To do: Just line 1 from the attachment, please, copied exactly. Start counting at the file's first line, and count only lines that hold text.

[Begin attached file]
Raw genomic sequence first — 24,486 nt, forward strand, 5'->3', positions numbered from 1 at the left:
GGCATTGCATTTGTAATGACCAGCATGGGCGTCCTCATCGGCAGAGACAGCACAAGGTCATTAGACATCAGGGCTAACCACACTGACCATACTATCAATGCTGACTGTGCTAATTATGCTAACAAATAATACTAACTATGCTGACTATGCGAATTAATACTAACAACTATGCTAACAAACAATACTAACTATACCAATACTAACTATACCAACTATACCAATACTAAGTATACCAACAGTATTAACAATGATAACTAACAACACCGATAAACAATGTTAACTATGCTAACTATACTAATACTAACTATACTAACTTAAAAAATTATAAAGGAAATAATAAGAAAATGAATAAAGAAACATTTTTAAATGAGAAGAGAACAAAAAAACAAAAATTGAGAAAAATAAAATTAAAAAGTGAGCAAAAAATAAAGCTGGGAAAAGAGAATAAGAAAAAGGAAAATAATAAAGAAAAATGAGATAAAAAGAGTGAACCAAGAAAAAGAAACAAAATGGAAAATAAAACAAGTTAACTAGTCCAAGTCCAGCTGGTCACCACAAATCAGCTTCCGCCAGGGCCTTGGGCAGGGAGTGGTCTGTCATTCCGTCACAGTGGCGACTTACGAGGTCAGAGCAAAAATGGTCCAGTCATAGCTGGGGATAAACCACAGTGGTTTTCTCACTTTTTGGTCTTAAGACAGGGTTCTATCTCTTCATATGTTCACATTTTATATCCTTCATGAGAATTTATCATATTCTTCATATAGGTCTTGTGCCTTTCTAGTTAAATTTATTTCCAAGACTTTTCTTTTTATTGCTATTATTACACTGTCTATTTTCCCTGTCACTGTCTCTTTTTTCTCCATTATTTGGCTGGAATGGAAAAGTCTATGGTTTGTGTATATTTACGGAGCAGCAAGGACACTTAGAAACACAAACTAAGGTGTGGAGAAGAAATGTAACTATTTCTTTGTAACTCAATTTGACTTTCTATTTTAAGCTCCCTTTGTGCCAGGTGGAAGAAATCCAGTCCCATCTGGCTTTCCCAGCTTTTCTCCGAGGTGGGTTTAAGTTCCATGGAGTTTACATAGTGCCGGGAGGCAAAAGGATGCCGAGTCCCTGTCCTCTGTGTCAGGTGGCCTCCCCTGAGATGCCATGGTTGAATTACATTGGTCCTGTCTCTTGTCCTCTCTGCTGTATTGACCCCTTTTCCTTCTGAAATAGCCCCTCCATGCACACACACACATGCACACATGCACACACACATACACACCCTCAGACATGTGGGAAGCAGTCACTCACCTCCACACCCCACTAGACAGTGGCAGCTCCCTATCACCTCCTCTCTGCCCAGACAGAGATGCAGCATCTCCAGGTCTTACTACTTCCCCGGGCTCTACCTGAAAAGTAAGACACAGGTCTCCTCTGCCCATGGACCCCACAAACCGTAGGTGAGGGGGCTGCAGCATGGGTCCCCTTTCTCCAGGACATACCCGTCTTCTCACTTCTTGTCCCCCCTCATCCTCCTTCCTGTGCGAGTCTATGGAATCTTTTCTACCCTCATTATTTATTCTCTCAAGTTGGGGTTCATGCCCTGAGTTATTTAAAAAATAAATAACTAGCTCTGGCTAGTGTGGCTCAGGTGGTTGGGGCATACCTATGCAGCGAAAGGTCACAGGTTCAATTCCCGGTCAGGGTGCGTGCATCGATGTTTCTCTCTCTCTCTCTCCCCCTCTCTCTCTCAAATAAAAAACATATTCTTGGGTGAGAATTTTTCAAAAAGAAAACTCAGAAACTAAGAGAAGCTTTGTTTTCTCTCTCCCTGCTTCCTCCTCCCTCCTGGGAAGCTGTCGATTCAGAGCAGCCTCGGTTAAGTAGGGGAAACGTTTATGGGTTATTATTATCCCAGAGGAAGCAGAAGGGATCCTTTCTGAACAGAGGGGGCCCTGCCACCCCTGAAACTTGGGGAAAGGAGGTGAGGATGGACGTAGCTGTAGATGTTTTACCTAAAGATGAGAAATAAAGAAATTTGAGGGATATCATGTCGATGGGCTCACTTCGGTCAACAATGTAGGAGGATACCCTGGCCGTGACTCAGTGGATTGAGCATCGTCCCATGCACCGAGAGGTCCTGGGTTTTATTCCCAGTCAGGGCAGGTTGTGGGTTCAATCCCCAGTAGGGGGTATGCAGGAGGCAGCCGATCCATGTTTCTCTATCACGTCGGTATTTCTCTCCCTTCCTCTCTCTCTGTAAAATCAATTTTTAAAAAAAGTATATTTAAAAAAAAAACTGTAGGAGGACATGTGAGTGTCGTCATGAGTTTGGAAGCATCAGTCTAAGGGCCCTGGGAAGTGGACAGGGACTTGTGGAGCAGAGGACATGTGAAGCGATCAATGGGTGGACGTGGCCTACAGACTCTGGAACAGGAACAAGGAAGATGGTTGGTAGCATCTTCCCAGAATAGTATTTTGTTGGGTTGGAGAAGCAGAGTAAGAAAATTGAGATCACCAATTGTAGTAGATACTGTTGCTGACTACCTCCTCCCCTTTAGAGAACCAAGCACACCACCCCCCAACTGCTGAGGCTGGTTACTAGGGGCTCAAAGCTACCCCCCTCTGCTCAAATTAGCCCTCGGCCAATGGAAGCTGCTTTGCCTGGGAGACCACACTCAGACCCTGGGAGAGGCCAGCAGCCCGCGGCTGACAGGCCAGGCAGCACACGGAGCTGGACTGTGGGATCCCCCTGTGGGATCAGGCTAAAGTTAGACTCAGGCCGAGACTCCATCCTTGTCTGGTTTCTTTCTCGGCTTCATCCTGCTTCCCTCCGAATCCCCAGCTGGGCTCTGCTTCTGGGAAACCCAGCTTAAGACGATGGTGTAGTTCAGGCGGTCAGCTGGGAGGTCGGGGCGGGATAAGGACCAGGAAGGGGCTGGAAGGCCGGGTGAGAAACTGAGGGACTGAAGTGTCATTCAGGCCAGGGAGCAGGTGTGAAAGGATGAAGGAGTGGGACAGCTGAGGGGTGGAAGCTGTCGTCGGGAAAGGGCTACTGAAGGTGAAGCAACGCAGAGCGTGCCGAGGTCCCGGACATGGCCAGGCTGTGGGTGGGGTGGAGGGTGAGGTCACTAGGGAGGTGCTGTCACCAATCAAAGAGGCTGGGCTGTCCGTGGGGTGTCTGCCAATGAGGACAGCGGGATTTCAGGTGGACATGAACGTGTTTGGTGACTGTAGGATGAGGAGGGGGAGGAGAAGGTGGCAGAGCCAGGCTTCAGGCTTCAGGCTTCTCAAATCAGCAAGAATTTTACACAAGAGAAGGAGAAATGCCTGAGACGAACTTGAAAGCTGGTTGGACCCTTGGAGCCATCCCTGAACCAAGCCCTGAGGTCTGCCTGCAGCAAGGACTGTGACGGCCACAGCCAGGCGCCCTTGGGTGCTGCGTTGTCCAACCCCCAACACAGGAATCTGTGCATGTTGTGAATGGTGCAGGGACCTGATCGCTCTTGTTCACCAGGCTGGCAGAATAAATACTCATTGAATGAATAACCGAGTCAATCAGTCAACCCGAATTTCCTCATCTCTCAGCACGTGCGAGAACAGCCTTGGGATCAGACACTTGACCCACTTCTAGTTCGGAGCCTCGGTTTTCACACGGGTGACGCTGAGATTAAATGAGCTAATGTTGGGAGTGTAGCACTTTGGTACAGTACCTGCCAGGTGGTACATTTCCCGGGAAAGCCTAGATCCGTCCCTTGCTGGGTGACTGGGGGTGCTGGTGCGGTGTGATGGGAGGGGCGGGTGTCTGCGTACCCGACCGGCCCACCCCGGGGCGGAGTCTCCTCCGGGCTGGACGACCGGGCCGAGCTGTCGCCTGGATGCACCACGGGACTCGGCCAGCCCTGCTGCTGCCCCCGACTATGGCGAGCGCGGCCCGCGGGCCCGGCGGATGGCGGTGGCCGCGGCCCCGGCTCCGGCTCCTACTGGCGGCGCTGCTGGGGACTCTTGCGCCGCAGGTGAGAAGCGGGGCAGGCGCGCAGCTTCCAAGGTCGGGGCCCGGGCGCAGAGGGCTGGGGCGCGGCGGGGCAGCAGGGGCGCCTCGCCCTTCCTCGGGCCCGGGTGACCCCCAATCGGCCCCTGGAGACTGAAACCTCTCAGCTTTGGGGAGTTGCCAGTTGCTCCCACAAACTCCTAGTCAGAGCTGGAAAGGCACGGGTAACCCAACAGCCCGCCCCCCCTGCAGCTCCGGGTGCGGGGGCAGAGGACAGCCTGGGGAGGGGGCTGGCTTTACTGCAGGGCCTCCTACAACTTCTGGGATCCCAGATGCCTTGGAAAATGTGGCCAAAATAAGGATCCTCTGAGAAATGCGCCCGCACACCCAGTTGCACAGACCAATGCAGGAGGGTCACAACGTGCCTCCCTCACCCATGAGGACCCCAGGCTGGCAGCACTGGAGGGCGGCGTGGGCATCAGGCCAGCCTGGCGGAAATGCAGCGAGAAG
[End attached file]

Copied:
Raw genomic sequence first — 24,486 nt, forward strand, 5'->3', positions numbered from 1 at the left: